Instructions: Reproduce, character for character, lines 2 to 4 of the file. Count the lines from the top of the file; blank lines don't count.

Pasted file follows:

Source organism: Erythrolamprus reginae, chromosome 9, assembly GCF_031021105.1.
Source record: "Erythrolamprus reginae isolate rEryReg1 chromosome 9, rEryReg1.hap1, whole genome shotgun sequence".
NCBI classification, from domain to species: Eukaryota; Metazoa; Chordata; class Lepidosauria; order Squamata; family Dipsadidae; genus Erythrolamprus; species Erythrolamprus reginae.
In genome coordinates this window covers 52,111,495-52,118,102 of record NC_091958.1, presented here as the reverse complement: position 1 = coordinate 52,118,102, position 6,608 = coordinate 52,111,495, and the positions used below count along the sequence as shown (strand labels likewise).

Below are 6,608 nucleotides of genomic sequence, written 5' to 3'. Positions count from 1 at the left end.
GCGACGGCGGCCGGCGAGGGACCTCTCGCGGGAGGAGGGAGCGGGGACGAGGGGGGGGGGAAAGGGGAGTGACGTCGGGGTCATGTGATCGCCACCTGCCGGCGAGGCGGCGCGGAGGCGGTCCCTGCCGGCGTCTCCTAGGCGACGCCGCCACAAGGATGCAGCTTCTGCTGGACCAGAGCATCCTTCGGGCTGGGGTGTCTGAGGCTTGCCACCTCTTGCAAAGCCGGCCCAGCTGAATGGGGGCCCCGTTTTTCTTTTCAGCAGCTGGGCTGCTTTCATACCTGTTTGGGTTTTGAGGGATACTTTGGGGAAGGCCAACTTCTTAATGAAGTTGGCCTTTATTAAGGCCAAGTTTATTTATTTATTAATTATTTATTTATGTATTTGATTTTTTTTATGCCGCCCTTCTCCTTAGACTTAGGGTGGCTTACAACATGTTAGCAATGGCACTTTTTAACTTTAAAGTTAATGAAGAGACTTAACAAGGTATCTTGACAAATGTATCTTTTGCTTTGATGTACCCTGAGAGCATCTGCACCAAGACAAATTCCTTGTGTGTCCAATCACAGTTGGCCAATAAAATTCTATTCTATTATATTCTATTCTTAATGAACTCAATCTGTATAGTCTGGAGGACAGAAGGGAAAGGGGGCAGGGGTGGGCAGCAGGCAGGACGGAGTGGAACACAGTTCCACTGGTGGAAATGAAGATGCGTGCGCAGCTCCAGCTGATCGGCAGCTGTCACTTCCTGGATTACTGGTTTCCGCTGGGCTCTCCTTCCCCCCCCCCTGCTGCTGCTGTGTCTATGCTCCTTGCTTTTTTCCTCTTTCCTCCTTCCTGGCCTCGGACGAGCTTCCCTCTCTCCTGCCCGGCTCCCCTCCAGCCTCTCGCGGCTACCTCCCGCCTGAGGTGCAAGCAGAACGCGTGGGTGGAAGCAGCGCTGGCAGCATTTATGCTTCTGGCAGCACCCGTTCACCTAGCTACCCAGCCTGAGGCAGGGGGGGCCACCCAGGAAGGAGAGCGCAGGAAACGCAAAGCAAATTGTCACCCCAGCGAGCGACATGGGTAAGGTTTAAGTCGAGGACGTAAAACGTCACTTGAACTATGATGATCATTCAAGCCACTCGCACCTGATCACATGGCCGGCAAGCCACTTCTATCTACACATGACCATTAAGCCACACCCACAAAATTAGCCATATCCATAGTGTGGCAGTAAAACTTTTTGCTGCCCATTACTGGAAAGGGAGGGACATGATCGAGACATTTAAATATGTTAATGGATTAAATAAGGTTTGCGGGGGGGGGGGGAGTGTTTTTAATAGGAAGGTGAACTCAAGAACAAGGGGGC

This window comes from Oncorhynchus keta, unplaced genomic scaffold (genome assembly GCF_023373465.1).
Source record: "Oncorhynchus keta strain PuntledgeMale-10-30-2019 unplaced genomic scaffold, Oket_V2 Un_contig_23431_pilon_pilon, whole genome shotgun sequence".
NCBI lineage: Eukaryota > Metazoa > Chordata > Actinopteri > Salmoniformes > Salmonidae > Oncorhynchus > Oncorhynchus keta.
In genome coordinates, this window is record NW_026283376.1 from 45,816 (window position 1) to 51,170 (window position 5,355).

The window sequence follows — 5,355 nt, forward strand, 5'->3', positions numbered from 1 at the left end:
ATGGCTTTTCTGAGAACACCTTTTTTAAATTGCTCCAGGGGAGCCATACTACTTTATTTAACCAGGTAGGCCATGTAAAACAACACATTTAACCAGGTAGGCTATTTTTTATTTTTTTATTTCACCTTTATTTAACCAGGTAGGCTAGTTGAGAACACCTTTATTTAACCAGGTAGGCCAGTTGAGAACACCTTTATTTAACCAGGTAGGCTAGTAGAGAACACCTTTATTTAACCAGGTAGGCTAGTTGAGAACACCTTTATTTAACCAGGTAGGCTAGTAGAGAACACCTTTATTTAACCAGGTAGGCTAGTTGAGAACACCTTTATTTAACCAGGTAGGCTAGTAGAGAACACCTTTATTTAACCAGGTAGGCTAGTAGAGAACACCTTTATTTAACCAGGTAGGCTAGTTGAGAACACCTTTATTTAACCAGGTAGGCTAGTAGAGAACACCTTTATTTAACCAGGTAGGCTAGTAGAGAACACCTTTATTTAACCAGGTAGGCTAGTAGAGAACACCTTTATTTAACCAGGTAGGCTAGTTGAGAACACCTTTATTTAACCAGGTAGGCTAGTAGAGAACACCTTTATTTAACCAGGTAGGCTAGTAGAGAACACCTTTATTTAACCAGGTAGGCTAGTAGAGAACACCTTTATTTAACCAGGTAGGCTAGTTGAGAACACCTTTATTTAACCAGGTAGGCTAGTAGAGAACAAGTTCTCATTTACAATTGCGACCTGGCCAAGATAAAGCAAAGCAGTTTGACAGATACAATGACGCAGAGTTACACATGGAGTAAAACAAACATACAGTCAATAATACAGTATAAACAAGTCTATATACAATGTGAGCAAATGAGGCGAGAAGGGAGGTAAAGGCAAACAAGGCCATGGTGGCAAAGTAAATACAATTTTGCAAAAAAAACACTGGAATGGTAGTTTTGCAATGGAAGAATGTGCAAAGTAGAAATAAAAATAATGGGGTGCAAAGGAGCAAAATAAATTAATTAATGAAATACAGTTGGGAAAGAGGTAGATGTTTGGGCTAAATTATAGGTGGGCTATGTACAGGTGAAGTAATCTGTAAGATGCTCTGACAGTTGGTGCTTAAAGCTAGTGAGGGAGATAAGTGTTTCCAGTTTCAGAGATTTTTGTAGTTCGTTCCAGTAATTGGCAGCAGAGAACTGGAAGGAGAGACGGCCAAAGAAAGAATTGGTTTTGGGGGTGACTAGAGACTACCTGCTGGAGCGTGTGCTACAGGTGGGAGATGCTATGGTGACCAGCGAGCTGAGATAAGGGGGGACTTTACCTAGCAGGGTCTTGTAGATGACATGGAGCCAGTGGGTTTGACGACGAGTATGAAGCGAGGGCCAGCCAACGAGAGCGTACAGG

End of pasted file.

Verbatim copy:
Source record: "Erythrolamprus reginae isolate rEryReg1 chromosome 9, rEryReg1.hap1, whole genome shotgun sequence".
NCBI classification, from domain to species: Eukaryota; Metazoa; Chordata; class Lepidosauria; order Squamata; family Dipsadidae; genus Erythrolamprus; species Erythrolamprus reginae.
In genome coordinates this window covers 52,111,495-52,118,102 of record NC_091958.1, presented here as the reverse complement: position 1 = coordinate 52,118,102, position 6,608 = coordinate 52,111,495, and the positions used below count along the sequence as shown (strand labels likewise).